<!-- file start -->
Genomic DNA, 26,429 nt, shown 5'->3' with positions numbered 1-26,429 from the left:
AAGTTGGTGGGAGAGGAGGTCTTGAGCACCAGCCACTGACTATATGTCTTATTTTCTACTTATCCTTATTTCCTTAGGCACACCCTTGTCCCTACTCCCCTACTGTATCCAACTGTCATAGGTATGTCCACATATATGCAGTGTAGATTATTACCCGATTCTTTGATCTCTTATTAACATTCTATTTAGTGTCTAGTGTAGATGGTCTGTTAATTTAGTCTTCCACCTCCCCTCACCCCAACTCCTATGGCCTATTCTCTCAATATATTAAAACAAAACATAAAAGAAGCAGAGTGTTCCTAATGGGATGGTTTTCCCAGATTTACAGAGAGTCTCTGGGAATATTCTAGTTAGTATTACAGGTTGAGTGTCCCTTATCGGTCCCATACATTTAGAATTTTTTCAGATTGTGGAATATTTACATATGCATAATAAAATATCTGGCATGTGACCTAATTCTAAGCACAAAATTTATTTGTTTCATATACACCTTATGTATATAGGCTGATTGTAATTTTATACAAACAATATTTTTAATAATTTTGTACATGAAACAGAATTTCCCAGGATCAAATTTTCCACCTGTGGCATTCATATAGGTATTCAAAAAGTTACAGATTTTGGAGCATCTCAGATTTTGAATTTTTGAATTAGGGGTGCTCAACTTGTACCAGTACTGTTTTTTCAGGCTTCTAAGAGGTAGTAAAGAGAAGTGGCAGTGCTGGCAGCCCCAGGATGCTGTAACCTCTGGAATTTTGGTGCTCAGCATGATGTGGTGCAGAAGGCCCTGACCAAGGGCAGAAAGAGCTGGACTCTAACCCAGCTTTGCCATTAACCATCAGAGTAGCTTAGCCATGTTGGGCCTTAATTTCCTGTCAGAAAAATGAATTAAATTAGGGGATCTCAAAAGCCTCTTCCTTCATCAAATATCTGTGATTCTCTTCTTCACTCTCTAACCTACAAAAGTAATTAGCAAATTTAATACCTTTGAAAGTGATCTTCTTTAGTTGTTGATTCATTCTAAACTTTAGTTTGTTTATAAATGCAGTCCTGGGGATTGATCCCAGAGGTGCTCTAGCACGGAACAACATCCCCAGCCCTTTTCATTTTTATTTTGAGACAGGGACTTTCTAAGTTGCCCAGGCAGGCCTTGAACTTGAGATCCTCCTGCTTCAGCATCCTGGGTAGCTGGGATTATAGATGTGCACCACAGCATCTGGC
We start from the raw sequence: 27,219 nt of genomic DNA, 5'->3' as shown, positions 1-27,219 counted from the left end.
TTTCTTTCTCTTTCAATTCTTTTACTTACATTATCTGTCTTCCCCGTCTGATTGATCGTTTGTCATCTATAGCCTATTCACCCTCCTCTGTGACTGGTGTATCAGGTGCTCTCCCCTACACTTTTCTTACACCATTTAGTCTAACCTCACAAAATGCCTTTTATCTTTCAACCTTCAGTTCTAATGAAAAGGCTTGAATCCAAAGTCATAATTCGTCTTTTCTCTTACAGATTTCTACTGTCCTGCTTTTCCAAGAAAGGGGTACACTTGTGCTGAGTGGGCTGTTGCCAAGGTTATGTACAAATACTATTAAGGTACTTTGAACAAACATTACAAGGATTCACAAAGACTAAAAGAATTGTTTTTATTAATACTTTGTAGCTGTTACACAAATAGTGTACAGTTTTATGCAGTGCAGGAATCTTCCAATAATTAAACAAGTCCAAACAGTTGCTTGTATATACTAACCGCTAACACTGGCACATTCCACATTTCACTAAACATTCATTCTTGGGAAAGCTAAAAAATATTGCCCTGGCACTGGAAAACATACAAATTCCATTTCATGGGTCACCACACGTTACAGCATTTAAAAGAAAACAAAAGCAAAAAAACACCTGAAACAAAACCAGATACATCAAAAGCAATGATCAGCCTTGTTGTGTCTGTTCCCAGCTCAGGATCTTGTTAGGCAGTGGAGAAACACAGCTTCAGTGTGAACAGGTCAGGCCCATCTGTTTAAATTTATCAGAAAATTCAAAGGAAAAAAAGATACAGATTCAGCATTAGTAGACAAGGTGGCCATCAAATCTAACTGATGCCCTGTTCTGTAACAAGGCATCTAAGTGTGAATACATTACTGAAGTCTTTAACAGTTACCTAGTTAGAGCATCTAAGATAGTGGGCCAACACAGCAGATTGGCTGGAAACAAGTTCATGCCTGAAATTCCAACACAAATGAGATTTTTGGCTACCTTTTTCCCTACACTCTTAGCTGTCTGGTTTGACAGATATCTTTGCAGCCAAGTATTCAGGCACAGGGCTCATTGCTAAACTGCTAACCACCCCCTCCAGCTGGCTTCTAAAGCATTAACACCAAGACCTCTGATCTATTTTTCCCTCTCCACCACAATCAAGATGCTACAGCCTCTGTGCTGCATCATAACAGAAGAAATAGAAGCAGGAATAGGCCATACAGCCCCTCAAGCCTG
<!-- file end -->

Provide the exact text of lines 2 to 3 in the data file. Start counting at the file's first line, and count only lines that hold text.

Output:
AAGTTGGTGGGAGAGGAGGTCTTGAGCACCAGCCACTGACTATATGTCTTATTTTCTACTTATCCTTATTTCCTTAGGCACACCCTTGTCCCTACTCCCCTACTGTATCCAACTGTCATAGGTATGTCCACATATATGCAGTGTAGATTATTACCCGATTCTTTGATCTCTTATTAACATTCTATTTAGTGTCTAGTGTAGATGGTCTGTTAATTTAGTCTTCCACCTCCCCTCACCCCAACTCCTATGGCCTATTCTCTCAATATATTAAAACAAAACATAAAAGAAGCAGAGTGTTCCTAATGGGATGGTTTTCCCAGATTTACAGAGAGTCTCTGGGAATATTCTAGTTAGTATTACAGGTTGAGTGTCCCTTATCGGTCCCATACATTTAGAATTTTTTCAGATTGTGGAATATTTACATATGCATAATAAAATATCTGGCATGTGACCTAATTCTAAGCACAAAATTTATTTGTTTCATATACACCTTATGTATATAGGCTGATTGTAATTTTATACAAACAATATTTTTAATAATTTTGTACATGAAACAGAATTTCCCAGGATCAAATTTTCCACCTGTGGCATTCATATAGGTATTCAAAAAGTTACAGATTTTGGAGCATCTCAGATTTTGAATTTTTGAATTAGGGGTGCTCAACTTGTACCAGTACTGTTTTTTCAGGCTTCTAAGAGGTAGTAAAGAGAAGTGGCAGTGCTGGCAGCCCCAGGATGCTGTAACCTCTGGAATTTTGGTGCTCAGCATGATGTGGTGCAGAAGGCCCTGACCAAGGGCAGAAAGAGCTGGACTCTAACCCAGCTTTGCCATTAACCATCAGAGTAGCTTAGCCATGTTGGGCCTTAATTTCCTGTCAGAAAAATGAATTAAATTAGGGGATCTCAAAAGCCTCTTCCTTCATCAAATATCTGTGATTCTCTTCTTCACTCTCTAACCTACAAAAGTAATTAGCAAATTTAATACCTTTGAAAGTGATCTTCTTTAGTTGTTGATTCATTCTAAACTTTAGTTTGTTTATAAATGCAGTCCTGGGGATTGATCCCAGAGGTGCTCTAGCACGGAACAACATCCCCAGCCCTTTTCATTTTTATTTTGAGACAGGGACTTTCTAAGTTGCCCAGGCAGGCCTTGAACTTGAGATCCTCCTGCTTCAGCATCCTGGGTAGCTGGGATTATAGATGTGCACCACAGCATCTGGC
We start from the raw sequence: 27,219 nt of genomic DNA, 5'->3' as shown, positions 1-27,219 counted from the left end.